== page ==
This course provides an introduction to the qualitative theory for systems of differential equations. Topics include existence and uniqueness of solutions, Conley's decomposition theorem (attractors, Lyapunov functions), linear theory (stability, hyperbolicity, Floquet multipliers), local theory of equilibria (Hartman-Grobman theorem, stable and unstable manifolds), local and global bifurcations, and elementary properties of chaotic dynamics.

640:517
`Partial Diff Equations` Z. Han
HLL 425 MW 4; 1:40-3:00

**Introduction to Geometric PDEs**

This is normally the first half of a year-long introductory graduate course on PDE. this semester, due to student input, the course will be re-oriented toward geometric analytic aspects of PDEs. A full course description is available at the course web page.

The aim of the course is to introduce ideas, methods, and techniques that are widely used in geometric analysis. We will achieve our goal through the examination of several important geometric examples, including various aspects of function theory on manifolds (harmonic and eigenfunctions, eigenvalue estimates, heat kernel estimates, etc), elementary aspects of minimal surface theory, harmonic maps, and Gauge theory. The techniques we will introduce include gradient estimates and its geometric applications, isoperimetric and Sobolev, Poincare type inequalities, barrier constructions on negatively curved manifolds, first and second variations of minimal surfaces and Dirichlet energies, stability and geometric applications, monotonicity properties and blow up at singularities, divergence structures in geometric PDEs.

We will draw material from several sources, including (the first four chapters of) Schoen and Yau, "Differential Geometry", Peter Li, "Lecture Notes on Geometric Analysis", J. Jost, "Nonlinear Methods in Riemannian and Kahler Geometry", T. Aubin, "Nonlinear Analysis on Manifolds, Monge-Ampere Equations", and some research papers. Students will be asked to present some parts of the course material.

The prerequisite for this course is a strong background in advanced calculus involving multivariables (esp. Green's Theorem and Divergence Theorem), analysis background equivalent to the trainings in the first semester graduate analysis courses, some experience with elementary PDEs and familiarity with some basic facts in Differential Geometry.

640:519
`Sel Topics in Diff Equations`
E. Teixeira
HLL 425 TF 2; 10:20-11:40

**An Introduction to Free Boundary Problems**

Free boundary problems appear naturally in the mathematical formulation of a great number of physical phenomena in technology and applied sciences as well as from areas of analysis, geometry, optimization and mathematical physics. Roughly speaking, a mathematical problem is said to have free boundary if one of the unknowns is a surface. A typical example is the evolving interphase between a solid and liquid phase: the ice-water problem.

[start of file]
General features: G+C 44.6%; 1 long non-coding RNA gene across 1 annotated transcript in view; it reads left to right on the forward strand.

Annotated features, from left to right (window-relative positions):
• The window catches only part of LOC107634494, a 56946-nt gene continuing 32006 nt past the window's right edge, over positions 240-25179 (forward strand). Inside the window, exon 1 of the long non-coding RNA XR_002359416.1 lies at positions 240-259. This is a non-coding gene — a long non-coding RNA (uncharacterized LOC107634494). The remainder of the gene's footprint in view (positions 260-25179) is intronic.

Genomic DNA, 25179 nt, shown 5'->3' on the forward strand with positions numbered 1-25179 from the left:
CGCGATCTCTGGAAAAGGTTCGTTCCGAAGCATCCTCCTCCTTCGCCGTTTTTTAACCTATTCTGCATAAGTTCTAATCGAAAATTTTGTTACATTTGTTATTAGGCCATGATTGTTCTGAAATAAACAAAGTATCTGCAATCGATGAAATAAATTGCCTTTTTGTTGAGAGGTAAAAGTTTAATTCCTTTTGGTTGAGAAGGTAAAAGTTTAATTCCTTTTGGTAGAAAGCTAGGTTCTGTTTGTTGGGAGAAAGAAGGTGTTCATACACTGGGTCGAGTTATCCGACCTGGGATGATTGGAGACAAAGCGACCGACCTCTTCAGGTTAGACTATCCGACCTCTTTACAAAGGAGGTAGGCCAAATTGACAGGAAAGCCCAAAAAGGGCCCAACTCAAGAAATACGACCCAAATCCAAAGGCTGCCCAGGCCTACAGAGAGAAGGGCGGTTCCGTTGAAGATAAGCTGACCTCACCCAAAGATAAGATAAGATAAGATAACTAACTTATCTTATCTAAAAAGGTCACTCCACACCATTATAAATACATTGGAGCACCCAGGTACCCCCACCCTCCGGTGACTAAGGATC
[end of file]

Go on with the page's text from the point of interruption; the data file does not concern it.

In this course we shall present a series of ideas, methods, and techniques for treating basic issues of such problems: existence, regularity of solutions, regularity of the free boundary, etc. In particular, we shall describe some fundamental tools that make this possible. These serve for many other purposes and form a collection of useful mathematical instruments for studying several problems in applied analysis.

Our course will be organized as follows: We shall start by presenting some free boundary problems, with motivations and heuristic principles. Afterwards, we shall discuss some singular perturbation problems. Variational problems with free boundary and their relation to overdetermined problems will be presented in the sequel. Our ultimate goal is to develop the notion of viscosity solutions for free boundary problems.

This course will have an introductory character. We shall focus more on examples and applications, therefore, it should be suitable to a large range of graduate students. Indeed, this course is directed toward any student whose field is related to analysis and/or PDE. As prerequisite, we shall just assume some very basic knowledge in PDEs.

640:523
`Several Complex Variables`
S. Fu
HLL 423 W 2-3; 10:20-1:20

This will be a topics course on spectral theory of partial differential operators, especially the d-bar-Neumann Laplacian in several complex variables. It will be centered on Mark Kac's famous question: "Can one hear the shape of a drum?" and its various spin-offs. Listed below are tentative topics. (These are subject to changes depending on the audience.)

- Abstract spectral theory on Hilbert spaces.

a) Spectral theorems of self-adjoint operators.

b) Variational methods, Min-Max principle, quadratic forms. - Topics on spectral theory of the Dirichlet and Neumann Laplacians.

a) Counterexamples to Mark Kac's problem.

b) Isoperimetric inequalities.

c) Distribution of eigenvalues.

d) Inverse spectral problem. - Topics on spectral theory of Schrödinger operators.

a) Semi-classical analysis.

b) Diamagnetism and Paramagnetism. - Spectral theory of the d-bar-Neumann Laplacian.

a) Hörmander's L²-theory for the d-bar-operator.

b) Kohn's subelliptic estimates.

c) Compactness estimates.